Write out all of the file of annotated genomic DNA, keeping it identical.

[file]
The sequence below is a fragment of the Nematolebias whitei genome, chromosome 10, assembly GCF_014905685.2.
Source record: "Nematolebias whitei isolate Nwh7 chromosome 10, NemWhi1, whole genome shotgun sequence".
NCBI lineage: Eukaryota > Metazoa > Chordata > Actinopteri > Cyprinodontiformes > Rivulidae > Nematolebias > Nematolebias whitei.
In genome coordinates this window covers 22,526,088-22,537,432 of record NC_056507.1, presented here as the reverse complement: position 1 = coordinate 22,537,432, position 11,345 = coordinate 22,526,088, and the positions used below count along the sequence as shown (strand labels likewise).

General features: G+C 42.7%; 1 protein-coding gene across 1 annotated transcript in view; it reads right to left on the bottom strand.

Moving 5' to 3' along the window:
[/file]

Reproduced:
The sequence below is a fragment of the Nematolebias whitei genome, chromosome 10, assembly GCF_014905685.2.
Source record: "Nematolebias whitei isolate Nwh7 chromosome 10, NemWhi1, whole genome shotgun sequence".
NCBI lineage: Eukaryota > Metazoa > Chordata > Actinopteri > Cyprinodontiformes > Rivulidae > Nematolebias > Nematolebias whitei.
In genome coordinates this window covers 22,526,088-22,537,432 of record NC_056507.1, presented here as the reverse complement: position 1 = coordinate 22,537,432, position 11,345 = coordinate 22,526,088, and the positions used below count along the sequence as shown (strand labels likewise).

General features: G+C 42.7%; 1 protein-coding gene across 1 annotated transcript in view; it reads right to left on the bottom strand.

Moving 5' to 3' along the window: